Back in early 2011, the Haynesville shale play in east Texas, northwest Louisiana, and southwest Arkansas surpassed the Barnett Shale in Texas as the highest-producing shale gas play in the U.S., according to reported pipeline flows. Since 2013, however, Haynesville production has been falling amid low gas prices, and the shale play has been outrun by the lower-cost Marcellus and Utica basins in the Northeast.
The Haynesville may have been down, but it is not yet out. Recent production forecasts and Haynesville’s geographical proximity to the Sabine Pass LNG terminal and other planned LNG export facilities, as well as its proximity to planned additional pipeline capacity to Mexico, may help Haynesville come back to life again. The uncertainty and downside, as always, are the price of natural gas and concerns that a glut would keep prices low, at least in the short to medium term. But many producers have been hedging gas production to try to offset the negative impacts of price volatility.
At the CERAWeek event in Houston earlier this month, Chesapeake chief executive Doug Lawler said, referring to Haynesville, “It was largely written off by industry two to three years ago, but it has reemerged stronger than ever.”
According to EIA’s latest Drilling Productivity Report, Haynesville natural gas production is expected to increase by 108 million cubic feet/day from March to stand at 6.247 billion cubic feet/day in April.
This year, total U.S. dry natural gas production is expected to average 73.7 billion cubic feet per day (Bcf/d), up by 1.4 Bcf/d from the 2016 level, and reversing the 2016 production decline, which was the first annual decline since 2005, EIA’s Short-Term Energy Outlook shows. According to the EIA, new natural gas export capabilities and growing domestic natural gas consumption will contribute to the Henry Hub natural gas spot price rising from an average of $3.03/MMBtu this year to $3.45/MMBtu next year.
The EIA also expects that the U.S. will become a net exporter of natural gas on an average annual basis by 2018. The transition to net exporter would be driven by declining pipeline imports, rising pipeline exports, and higher LNG exports. Expectations of rising natural gas exports, especially from new LNG terminals, sustain projections of continued growth in U.S. natural gas production.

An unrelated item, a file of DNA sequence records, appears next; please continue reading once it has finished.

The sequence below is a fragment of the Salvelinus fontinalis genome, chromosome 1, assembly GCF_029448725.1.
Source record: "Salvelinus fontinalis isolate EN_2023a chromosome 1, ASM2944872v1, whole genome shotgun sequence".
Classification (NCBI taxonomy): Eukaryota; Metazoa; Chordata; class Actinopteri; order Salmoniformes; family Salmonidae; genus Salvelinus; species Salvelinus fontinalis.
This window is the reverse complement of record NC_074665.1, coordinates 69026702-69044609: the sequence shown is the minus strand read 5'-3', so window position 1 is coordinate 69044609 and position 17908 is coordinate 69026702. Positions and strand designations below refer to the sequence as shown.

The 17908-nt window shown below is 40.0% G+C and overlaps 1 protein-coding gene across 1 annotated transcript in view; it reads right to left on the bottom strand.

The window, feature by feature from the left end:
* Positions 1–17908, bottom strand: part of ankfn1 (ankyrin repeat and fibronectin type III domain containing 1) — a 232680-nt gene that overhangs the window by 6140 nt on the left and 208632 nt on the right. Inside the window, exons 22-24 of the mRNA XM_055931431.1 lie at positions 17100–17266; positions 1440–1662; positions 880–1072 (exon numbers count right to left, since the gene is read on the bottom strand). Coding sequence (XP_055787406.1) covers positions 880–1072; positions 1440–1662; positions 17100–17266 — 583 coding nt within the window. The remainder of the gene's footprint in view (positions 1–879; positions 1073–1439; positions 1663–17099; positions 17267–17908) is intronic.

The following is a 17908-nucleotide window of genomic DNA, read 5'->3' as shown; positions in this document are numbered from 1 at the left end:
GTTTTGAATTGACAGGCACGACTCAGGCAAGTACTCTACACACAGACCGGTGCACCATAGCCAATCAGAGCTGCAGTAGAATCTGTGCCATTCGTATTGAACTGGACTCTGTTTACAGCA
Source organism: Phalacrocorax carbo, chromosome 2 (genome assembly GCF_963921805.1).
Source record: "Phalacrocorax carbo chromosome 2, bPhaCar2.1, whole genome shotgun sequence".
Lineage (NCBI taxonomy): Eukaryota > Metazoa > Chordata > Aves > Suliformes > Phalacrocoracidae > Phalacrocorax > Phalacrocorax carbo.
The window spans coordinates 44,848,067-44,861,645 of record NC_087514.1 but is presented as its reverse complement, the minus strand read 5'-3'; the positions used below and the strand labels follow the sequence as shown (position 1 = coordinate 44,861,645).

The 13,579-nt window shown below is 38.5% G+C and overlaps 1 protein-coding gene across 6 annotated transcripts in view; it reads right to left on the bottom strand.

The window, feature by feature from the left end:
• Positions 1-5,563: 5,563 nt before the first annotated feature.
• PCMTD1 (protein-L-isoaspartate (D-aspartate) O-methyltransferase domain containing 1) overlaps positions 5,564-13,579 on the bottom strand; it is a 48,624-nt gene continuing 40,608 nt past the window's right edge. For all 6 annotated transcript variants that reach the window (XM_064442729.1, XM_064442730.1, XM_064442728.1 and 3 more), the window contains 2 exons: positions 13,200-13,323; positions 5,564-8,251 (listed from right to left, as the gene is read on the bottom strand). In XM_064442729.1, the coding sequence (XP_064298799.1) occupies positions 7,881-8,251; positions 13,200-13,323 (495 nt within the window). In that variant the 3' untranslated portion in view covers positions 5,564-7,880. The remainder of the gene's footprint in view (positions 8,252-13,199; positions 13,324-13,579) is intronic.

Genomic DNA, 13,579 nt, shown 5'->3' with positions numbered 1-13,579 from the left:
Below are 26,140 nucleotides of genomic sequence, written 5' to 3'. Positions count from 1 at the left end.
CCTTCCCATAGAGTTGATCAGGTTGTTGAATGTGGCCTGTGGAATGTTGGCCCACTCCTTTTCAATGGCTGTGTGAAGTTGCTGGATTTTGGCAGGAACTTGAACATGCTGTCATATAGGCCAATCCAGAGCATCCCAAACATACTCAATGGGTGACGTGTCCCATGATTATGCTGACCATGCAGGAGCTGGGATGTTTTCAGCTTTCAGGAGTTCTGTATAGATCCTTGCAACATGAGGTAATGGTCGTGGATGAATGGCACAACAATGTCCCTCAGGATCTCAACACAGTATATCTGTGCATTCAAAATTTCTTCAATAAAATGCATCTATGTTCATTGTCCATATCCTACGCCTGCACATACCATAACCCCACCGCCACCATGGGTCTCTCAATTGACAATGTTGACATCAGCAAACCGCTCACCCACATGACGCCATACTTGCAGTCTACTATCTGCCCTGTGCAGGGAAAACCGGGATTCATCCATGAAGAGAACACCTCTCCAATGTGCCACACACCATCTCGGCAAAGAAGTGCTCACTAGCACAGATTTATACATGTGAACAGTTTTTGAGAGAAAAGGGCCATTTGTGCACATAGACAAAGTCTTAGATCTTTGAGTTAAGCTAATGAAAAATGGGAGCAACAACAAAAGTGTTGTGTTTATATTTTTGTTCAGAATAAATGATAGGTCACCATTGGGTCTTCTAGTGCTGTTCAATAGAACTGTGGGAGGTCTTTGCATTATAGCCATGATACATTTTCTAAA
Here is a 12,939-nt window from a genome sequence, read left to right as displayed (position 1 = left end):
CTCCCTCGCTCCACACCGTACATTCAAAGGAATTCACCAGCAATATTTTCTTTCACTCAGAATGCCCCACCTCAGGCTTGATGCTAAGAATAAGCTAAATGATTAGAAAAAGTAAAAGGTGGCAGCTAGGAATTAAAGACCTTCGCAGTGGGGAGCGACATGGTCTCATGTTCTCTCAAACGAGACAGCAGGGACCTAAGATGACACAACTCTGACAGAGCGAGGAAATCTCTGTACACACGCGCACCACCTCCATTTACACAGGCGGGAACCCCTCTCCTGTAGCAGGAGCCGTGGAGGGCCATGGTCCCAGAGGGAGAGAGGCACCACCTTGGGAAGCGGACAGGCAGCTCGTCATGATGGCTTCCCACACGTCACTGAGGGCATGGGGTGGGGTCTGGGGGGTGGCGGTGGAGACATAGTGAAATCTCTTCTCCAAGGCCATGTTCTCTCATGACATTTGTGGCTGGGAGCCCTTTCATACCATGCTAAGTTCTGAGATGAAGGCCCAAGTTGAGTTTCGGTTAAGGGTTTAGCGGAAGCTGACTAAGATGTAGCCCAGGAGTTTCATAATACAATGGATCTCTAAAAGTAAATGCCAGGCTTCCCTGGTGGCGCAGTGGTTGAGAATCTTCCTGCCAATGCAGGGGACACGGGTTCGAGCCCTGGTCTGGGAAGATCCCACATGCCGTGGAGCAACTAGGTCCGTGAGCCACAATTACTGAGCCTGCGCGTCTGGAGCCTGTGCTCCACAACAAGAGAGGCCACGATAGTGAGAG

As of January 2017, the Federal Energy Regulatory Commission (FERC) had seven LNG export terminals approved and already under construction, and another four approved but not yet under construction. Most of those approved LNG export terminals are in Louisiana and Texas, with one in Georgia and one in Maryland.
So Haynesville could be a beneficiary of that additional export capacity of LNG along the Gulf coast. In addition, it is also poised to benefit from the rising U.S. natural gas exports to Mexico via pipelines, with pipeline capacity also set to grow, as Mexico is largely meeting its growing electricity demand with new gas-fired plant generation.
So export capacity is set to grow, and the companies that have emerged from the oil price downturn and from the low gas prices are now increasingly hedging production to spare themselves the negative impact of low prices.
Mining and energy commodities giant BHP Billiton has operations in the Haynesville shale, but in 2015 it decided to suspend development there amid the low natural gas prices, its asset president of shale, Alex Archila, said at the CERAWeek event earlier this month. BHP Billiton has recently launched a gas price hedging strategy in North America. That strategy was an “essential aspect of the return to Haynesville,” Archila noted.
According to Wood Mackenzie, oil hedging in the U.S. is surging, while gas hedging activity in Q4 2016 was more subdued, “mainly because producers already held healthy positions for 2017”. WoodMac’s analysis shows that 2.2 billion cubic feet/day of new gas hedges were added in Q4 2016, down by 57 percent from Q3 2016, with most of the new gas derivatives added at strike prices between $3.00/mcf and $3.60/mcf Henry Hub. Analyzing a peer group of producers, WoodMac found that the group’s hedged gas production accounted for 42 percent of its output for 2017, up from 32 percent in 2016.
With export capacity close to Haynesville growing, the shale play has the chance to play a bigger role in rising U.S. natural gas exports. The question is: will producers find the sweet spot between Haynesville’s well economics and natural gas prices?
By Tsvetana Paraskova for Oilprice.com
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